The Federal Government on Tuesday revealed why it directed states in the country to stop administering the Oxford-AstraZeneca COVID-19 vaccine, the moment they administer half of the doses allocated to them.
The Minister of State for Health, Dr. Olorunnimbe Mamora, stated this while speaking at the joint national briefing of the Presidential Task Force (PTF) on COVID-19.
He disclosed that the Nigeria government took the decisions since its not sure when the second batch of the vaccine will arrive the country.
“This is in order for those who have received their first jab to be able to complete their vaccination. We believe that in a situation where, we still cannot specifically determine when the next batch of AstraZeneca vaccine will arrive, then I think wisdom on dictates that, it’s better for us to vaccinate people fully.
“And so that we can say that we have a pool of citizens that have been fully vaccinated, since this vaccination comes in two doses.
“So that is what gave rise to that directive, rather than just going ahead with just a single dose when the full dose should be two doses of the same. So we felt that it was proper for us in the circumstance to ensure that those who have been vaccinated have been fully vaccinated. I mean, by the time we fully utilise doses available, thank you very much.”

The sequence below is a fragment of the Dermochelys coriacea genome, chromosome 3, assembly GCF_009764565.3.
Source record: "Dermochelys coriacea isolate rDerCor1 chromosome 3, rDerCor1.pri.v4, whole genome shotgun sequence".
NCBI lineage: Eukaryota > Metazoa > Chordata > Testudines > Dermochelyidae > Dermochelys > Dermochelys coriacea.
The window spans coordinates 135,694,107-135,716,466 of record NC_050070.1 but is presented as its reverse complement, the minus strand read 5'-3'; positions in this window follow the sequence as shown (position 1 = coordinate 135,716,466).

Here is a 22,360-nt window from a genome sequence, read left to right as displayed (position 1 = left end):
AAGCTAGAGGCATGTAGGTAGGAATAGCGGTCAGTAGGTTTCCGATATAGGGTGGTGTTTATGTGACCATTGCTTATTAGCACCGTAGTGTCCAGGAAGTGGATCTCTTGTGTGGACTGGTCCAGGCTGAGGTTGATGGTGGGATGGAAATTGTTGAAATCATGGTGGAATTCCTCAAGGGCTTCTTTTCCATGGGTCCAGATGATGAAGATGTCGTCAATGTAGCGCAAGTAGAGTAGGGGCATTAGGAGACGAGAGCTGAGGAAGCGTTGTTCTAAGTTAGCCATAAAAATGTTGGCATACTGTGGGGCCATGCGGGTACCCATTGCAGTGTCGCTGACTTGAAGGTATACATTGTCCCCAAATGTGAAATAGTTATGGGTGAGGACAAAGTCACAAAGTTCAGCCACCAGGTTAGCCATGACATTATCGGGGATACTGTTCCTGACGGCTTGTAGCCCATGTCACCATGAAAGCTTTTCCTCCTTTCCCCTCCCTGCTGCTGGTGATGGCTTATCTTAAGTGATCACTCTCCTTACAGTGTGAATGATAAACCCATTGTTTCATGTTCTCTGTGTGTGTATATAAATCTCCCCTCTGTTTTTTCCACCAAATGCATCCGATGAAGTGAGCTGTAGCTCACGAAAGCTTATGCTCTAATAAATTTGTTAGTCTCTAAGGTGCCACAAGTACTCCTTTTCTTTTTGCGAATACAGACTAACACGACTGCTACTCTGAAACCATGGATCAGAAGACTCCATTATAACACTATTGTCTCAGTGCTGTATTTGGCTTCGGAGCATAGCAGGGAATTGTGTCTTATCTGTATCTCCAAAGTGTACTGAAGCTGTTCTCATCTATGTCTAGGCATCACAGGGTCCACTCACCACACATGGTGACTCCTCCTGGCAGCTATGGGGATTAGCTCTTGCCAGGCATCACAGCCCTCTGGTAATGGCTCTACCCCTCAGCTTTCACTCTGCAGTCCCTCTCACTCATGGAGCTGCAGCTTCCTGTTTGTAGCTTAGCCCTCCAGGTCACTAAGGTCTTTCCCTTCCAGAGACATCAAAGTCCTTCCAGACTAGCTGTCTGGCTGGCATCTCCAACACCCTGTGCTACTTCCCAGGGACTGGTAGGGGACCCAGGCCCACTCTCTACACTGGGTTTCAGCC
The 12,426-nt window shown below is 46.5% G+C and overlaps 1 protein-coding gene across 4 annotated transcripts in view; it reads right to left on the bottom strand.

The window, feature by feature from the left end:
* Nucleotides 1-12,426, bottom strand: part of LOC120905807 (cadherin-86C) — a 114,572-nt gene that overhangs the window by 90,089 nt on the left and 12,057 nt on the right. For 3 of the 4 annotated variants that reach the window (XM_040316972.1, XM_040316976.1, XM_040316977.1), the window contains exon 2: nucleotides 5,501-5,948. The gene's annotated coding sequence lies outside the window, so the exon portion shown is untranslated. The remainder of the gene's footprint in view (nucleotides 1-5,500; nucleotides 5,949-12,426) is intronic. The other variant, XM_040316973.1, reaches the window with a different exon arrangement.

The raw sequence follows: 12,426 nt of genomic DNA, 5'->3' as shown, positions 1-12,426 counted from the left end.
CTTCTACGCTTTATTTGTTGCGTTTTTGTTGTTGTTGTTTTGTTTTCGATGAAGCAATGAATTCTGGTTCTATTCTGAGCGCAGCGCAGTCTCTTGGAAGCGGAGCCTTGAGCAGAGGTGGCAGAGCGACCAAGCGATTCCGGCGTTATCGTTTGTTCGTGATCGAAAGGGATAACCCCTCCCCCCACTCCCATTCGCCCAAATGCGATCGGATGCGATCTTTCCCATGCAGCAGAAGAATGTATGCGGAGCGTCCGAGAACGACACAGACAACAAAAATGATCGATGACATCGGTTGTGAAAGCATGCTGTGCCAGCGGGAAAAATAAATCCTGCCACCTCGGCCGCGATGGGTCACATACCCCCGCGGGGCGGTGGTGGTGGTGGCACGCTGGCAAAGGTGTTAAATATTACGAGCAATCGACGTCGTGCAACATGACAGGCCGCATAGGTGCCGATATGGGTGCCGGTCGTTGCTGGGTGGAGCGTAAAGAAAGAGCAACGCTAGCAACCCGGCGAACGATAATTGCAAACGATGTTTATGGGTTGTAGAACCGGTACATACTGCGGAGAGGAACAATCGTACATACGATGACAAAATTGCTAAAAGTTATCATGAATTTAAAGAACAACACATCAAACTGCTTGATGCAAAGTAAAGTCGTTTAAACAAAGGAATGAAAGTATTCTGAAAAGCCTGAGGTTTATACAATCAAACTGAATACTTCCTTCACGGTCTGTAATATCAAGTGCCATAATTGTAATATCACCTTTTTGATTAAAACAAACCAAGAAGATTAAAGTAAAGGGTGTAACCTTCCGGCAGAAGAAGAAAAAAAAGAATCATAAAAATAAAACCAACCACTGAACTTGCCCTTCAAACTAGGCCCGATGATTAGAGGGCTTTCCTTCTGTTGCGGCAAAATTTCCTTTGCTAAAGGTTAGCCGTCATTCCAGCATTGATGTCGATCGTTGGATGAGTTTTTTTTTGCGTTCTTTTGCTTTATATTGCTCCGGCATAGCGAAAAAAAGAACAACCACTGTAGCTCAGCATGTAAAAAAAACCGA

The Director-General of Nigeria Centre for Disease Control (NCDC), Dr. Chikwe Ihekweazu, while speaking at the briefing noted that the center is investigating the reported blood clotting in some individuals that have taken the first jab of AstraZeneca vaccine.
“There has been ongoing investigations that we’ve all be following on the suspected link between the AstraZeneca vaccines to certain rare experience of blood clotting in individuals in Europe. Those investigations are still ongoing, right. Not all European countries are adopting the vaccines for their populations.
“In Nigeria with every vaccine, we have a parallel system to measure and to monitor any side effects. That is ongoing and is being managed by the National Agency for Food Drugs (NAFDAC) in collaboration with National Primary Health Care Development Agency (NPHCDA) and we will continue to monitor patients in Nigeria.
“Every demographic is different, the demographic in taking vaccines in every country is different, the interaction between different drugs people are taking. So there are many circumstances that need to be fully evaluated, we will look at the data ourselves here in Nigeria and, I will take action as needed.
“I think the critical thing to always remember, when you talk about medicines, vaccines and side effects is, never as simple as it might look, they always have to weigh the risk versus the benefits. And once you do that, it becomes immediately obvious that the benefits of these vaccines by far outweigh small risks in individuals.
“The argument against that is always if one person is at risk, the risk in that person is 100%, whether the rest of the population gets it or not, which is true. So which is why we’re obliged to investigate every case that we see and do the best that we can to understand what’s going on,” Ihekweazu said.
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